Well, let the church, at least, do so.  Let us lead the way. Let us do our part. Jesus calls us to choose truth over falsehood, to work for the sanctification of language. Lack of integrity of language leads to the loss of integrity in every sphere. It denotes separation from God and one another.  Repentance begins with the recovery of the integrity of our language. Speak the truth.  That might be a place to start in learning how to live the truth.

I’m here to tell you today that Christ offers a path to the redemption of our lives that starts with the shattering of the lies we have come to accept about ourselves and our world.  Remember the story of Jesus before Pilate, when Jesus said that he had come to bear witness to the truth, and Pilate asks, “What is truth?”   Frederick Buechner once said that like so many political leaders, instead of truth,

Pilate had only expedience.  His decision to throw Jesus to the wolves is expedient.  Pilate views [mortals] as alone in the universe with nothing but [their] own courage and ingenuity to see [them] through.

Pilate asks, what is truth?  And for years there have been politicians, scientists, theologians, philosophers, poets, and so on to tell him.  But the sound they make is like the sound of empty pails falling down the cellar stairs.

Jesus doesn’t answer Pilate’s question.  He just stands there.[5]

Honesty is a virtue our world so sorely needs, one that is at the very heart of life as followers of the One who spoke of himself as “the way, the truth, and the life.” Grace gives us the courage to start the journey.  And to fortify us for the trip, Jesus binds us together in a supportive community of faith, in which truth can be taken seriously, even in a world that seems to embrace lies and deceit.

A friend this week shared a story about two pastors in the Cajun-speaking region of south Louisiana. Pastor Boudreaux was the part-time pastor of the local Cajun Baptist Church, and Pastor Thibodeaux was the minister of the Covenant Church across the road.  They were both standing by the road, pounding a sign into the ground that read:

Da End is Near
Turn Yo Sef ‘Roun Now
Afore It Be Too Late!

As a car sped past them, the driver leaned out his window and yelled, “You religious nuts!” Just seconds later, from beyond the curve in the road they heard screeching tires, and a big splash . . . The Reverend Boudreaux turned to Pastor Thibodeaux and asked, “Do ya tink maybe da sign should jus say ‘Bridge Out’?”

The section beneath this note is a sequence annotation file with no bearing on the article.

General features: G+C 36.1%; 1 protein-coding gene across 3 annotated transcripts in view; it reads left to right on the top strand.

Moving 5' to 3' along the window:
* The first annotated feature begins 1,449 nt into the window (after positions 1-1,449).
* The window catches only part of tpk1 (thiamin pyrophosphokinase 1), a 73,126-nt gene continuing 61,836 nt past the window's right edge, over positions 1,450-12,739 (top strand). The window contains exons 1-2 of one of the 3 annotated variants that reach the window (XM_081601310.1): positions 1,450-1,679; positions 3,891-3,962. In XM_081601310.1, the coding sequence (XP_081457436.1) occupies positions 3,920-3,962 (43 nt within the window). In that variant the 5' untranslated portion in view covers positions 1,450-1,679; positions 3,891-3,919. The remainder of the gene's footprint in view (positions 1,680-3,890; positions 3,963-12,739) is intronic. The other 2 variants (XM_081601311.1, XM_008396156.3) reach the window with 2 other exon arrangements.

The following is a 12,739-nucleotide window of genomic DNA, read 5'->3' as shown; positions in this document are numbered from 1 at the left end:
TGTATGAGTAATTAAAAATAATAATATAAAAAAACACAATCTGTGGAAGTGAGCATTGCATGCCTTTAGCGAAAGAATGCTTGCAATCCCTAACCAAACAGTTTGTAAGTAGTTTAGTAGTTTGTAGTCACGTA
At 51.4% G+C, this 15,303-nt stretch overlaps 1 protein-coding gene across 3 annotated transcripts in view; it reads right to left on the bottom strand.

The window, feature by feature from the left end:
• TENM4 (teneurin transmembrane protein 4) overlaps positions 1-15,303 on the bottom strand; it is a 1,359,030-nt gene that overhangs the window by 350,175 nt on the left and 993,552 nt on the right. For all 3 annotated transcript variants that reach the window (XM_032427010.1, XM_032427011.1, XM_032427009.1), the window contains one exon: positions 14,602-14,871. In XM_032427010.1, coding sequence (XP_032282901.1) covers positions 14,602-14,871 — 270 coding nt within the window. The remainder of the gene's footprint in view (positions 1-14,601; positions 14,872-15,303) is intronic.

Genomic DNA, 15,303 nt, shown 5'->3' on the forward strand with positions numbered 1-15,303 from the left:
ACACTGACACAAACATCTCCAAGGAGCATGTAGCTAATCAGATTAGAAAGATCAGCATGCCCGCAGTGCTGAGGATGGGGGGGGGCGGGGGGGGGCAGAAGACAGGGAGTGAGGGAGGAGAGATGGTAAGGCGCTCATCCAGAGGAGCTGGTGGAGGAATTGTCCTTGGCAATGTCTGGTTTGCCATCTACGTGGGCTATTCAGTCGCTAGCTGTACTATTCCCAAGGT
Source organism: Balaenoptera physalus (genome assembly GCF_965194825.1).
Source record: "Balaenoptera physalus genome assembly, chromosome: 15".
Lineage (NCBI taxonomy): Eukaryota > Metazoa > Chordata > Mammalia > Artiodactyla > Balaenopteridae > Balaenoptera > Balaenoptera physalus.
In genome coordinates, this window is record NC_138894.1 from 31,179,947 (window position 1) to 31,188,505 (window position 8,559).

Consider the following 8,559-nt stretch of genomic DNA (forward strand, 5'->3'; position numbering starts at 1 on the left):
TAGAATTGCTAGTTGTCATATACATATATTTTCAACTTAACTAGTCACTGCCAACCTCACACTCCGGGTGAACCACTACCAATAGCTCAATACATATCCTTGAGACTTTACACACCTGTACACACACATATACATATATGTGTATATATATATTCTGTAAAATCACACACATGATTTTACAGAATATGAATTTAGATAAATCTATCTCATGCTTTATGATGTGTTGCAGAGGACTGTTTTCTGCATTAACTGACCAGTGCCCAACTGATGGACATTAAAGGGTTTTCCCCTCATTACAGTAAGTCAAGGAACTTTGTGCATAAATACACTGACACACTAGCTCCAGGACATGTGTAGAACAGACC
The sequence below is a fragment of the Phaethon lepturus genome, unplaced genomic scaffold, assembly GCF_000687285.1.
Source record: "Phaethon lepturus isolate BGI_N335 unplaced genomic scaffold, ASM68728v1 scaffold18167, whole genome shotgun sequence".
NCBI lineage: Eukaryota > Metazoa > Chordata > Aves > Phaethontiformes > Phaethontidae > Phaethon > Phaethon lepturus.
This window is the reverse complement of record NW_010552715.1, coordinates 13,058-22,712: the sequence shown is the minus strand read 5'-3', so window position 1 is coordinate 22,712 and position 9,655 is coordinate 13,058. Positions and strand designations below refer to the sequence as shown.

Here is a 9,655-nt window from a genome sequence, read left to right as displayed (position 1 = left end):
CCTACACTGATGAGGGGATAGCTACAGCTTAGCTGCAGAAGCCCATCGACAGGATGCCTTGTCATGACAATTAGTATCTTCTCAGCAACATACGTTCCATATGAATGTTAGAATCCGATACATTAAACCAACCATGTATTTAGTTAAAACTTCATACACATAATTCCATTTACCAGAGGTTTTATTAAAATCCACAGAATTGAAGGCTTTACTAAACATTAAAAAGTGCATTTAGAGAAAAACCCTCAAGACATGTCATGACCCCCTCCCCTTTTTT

Of course, the crisis of truthfulness in our land, friends, is deeper than a matter of clarity, and is far more serious. Jesus said: say what you mean; let your yes be yes.  Mean what you say; let your no be no.  He spoke of the very foundation of faithful living: Tell the truth. At all times, tell the truth.

What a crazy, radical idea!


[1] Carter Phipps, “Whatever Happened to Truth?” Enlighten Next magazine, Issue 32, republished April 30, 2009, at

[2] Thomas G. Long, Matthew: Westminster Bible Companion, Louisville, Westminster John Knox Press, 1997, 61.

[3] “Yes, I’d Lie to You: The Post-Truth World,” The Economist, September 10, 2016,, accessed February 1, 2017.

[4] James Russell Lowell, “The Present Crisis,” Poems, 1844.

[5] Frederick Buechner, Wishful Thinking, New York, Harper and Row, 1973, 94.

Bob Dunham , Pastor


Phone: (919) 929.2102 ext. 111


Bob is grateful for the privilege of serving as pastor and head of staff of University Church since 1991. He is particularly thankful for the colleagues, officers and members who have served the church with great love and care during the last quarter century. Bob is a Florida native and a graduate of Davidson College, Union Theological Seminary in Virginia and Yale University Divinity School. He began his ministry as associate pastor and campus minister at the First Presbyterian Church of Auburn, Alabama; he also served as pastor of the First Presbyterian Church of Covington, Georgia, and the Westminster Presbyterian Church of Charleston, South Carolina, before coming to Chapel Hill. His wife, Marla, is a retired English professor, and they have two grown children and a wonderful granddaughter: son Aaron, his wife Natalie, and their daughter Catherine live in Greenville, SC, and daughter Leah and her husband Prentice live in the Asheville area. Bob is the author of Expecting God’s Surprises: Devotions for the Advent Journey, published in 2001 by Geneva Press. His sermons have also been featured on the Day 1 national radio broadcast. Bob enjoys reading and music of all kinds, and he finds relaxation on long walks in the woods (whether on hiking trails or near fairways, while chasing golf balls).